LEIGH MP James Grundy said he "does not trust Wigan Council to make the right decisions" when it comes to fracking during a heated debate.

The Conservative MP addressed the House of Commons on October 19 with an impassioned speech to try and secure support for his plan to prevent local authorities having the final say on the matter.

Wigan Council's Labour leadership has stated they are opposed to the controversial process, which was temporarily banned in 2019 after earth tremors were reported following the search for onshore oil and gas.

Mr Grundy claimed his plan would look like a mini-referendum in the communities put forward as potential fracking sites and said councils should not be "hornswoggling local communities in this way" by "trampling local rights".

In a statement posted to social media on Thursday (October 20), Mr Grundy reiterated his view. He said: “Yesterday I spoke about my concerns in the debate on fracking in the Commons.

“I have worked with other Conservative backbenchers to help secure a local veto on fracking that would prevent local authorities from forcing planning applications for fracking on communities that were opposed to it.

"The Government will now engage in a consultation, then set out the details of that community veto power, likely to be a referendum. 

“I have been very clear that the final veto power on fracking must lie with local communities, and councils such as Wigan Metro must never be able to overrule them.

"I don’t trust Wigan Council to make the right decisions on fracking, but I do trust local people, and I will back them where they oppose it.”

In his speech, he also claimed that Wigan Council, controlled by Labour, are unwilling to listen to objectors despite their numbers being in the thousands.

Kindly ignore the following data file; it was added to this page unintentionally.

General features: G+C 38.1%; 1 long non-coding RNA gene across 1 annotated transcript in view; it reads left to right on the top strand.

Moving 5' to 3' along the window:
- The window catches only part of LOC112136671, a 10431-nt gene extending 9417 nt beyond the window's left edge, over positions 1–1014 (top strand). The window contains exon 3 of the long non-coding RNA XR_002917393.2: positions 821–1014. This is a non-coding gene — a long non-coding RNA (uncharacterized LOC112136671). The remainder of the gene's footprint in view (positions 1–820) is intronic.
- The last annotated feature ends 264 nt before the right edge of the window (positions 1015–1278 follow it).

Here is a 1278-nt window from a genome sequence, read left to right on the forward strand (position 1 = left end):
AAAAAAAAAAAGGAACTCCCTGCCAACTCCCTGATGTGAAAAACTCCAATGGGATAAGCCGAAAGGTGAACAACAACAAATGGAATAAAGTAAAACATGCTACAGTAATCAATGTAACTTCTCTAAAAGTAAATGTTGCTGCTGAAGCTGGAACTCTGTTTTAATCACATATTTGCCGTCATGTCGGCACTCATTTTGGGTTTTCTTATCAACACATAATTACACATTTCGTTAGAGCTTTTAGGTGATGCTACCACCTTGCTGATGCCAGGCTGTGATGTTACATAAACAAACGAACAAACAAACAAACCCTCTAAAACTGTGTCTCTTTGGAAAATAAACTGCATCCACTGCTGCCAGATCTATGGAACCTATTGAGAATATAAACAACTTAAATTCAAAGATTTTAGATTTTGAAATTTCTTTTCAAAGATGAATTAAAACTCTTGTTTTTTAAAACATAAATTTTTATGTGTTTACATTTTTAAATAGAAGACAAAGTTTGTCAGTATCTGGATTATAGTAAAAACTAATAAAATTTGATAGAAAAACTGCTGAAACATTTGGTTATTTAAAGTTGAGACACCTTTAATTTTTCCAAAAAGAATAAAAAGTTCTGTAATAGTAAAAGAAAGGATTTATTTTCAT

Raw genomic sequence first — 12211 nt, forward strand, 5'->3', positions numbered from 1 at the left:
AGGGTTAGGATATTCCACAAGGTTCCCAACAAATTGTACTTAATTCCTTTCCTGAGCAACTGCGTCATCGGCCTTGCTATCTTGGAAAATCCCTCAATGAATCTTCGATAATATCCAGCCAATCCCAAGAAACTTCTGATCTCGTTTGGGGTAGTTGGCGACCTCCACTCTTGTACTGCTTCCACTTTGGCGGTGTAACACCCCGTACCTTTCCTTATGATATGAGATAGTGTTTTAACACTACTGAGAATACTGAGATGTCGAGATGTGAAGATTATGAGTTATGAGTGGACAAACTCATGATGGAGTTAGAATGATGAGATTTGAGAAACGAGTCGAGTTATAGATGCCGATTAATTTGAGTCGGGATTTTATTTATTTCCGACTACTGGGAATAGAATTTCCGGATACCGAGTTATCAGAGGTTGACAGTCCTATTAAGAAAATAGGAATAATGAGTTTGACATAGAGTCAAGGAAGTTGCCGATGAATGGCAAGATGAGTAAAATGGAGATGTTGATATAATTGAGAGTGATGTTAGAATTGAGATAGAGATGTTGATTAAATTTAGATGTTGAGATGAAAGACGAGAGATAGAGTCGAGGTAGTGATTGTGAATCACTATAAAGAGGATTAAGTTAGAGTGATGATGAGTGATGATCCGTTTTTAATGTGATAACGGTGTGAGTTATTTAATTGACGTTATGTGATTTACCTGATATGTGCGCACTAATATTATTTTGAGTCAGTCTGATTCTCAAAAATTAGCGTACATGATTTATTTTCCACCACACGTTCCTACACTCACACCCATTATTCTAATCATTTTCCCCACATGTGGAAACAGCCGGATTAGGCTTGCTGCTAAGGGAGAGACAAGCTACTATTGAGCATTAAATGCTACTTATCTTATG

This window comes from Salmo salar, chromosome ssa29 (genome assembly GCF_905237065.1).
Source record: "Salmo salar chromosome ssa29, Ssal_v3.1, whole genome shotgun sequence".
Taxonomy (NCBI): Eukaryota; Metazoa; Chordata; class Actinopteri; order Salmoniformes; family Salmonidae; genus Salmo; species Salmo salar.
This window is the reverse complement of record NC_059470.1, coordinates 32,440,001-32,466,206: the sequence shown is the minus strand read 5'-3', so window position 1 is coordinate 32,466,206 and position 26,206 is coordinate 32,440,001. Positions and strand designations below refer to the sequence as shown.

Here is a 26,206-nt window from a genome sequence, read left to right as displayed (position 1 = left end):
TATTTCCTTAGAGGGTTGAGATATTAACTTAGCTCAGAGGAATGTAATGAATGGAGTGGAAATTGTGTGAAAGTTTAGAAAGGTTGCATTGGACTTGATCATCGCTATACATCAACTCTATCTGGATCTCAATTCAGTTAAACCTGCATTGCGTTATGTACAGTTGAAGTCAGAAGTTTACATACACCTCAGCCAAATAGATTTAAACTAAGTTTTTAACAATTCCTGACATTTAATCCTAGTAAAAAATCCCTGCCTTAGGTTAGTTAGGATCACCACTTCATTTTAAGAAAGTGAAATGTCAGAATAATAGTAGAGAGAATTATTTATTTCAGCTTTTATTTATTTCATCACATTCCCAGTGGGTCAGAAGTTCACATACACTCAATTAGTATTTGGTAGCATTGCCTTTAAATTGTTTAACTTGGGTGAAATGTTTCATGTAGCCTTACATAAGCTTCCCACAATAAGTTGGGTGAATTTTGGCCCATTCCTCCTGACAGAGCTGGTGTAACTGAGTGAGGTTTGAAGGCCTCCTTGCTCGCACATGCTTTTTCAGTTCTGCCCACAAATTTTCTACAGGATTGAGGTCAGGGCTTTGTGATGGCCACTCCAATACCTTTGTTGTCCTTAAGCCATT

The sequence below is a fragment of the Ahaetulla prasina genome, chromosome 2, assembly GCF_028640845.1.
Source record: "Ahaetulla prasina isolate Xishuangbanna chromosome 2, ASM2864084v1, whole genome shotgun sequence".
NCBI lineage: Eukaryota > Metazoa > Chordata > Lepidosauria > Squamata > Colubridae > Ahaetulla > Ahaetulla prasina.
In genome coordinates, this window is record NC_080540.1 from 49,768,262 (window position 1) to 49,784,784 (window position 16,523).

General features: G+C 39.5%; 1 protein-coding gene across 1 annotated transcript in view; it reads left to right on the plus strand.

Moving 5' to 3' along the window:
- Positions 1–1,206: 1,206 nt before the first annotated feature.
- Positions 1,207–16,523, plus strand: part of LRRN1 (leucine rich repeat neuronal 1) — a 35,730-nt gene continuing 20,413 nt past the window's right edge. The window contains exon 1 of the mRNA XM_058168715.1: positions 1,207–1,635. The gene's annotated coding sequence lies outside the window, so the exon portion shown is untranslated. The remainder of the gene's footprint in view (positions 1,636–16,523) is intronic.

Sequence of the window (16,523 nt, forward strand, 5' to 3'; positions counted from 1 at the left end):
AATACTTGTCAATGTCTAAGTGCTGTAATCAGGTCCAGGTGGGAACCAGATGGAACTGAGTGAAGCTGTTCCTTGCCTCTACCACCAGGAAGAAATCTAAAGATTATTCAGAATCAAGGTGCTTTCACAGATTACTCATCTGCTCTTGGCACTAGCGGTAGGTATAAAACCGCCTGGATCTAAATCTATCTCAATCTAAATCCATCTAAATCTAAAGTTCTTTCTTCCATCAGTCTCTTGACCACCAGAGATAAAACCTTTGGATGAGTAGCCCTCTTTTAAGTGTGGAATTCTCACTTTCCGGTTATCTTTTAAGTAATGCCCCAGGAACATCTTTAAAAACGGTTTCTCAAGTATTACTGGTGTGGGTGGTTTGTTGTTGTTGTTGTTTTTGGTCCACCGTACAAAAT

He alluded to unpopular planning application processes currently ongoing in his constituency.

Leigh Journal: Cllr David MolyneuxCllr David Molyneux (Image: Wigan Council)

Wigan’s council leader David Molyneux stated the council’s position on fracking at the last full council meeting on September 28.

He said: “I think we have stated on many occasions within this council, and I am going to reiterate it tonight. We will oppose any fracking applications on land which belongs to this authority. 

“We are certainly not going to sit back and allow fracking to take place on any land that we control.

"The areas of search that we saw some years ago for fracking cover many parts of this borough, and can I ask you to remind yourselves of the objections of people across the country in terms of what fracking could cause to our environment and to our communities."

After Mr Grundy's speech in Parliament, the Labour Party tabled a motion to ban fracking which was largely seen as a ‘confidence vote’ for the government at the time.

James Grundy was one of 326 members that voted against the motion.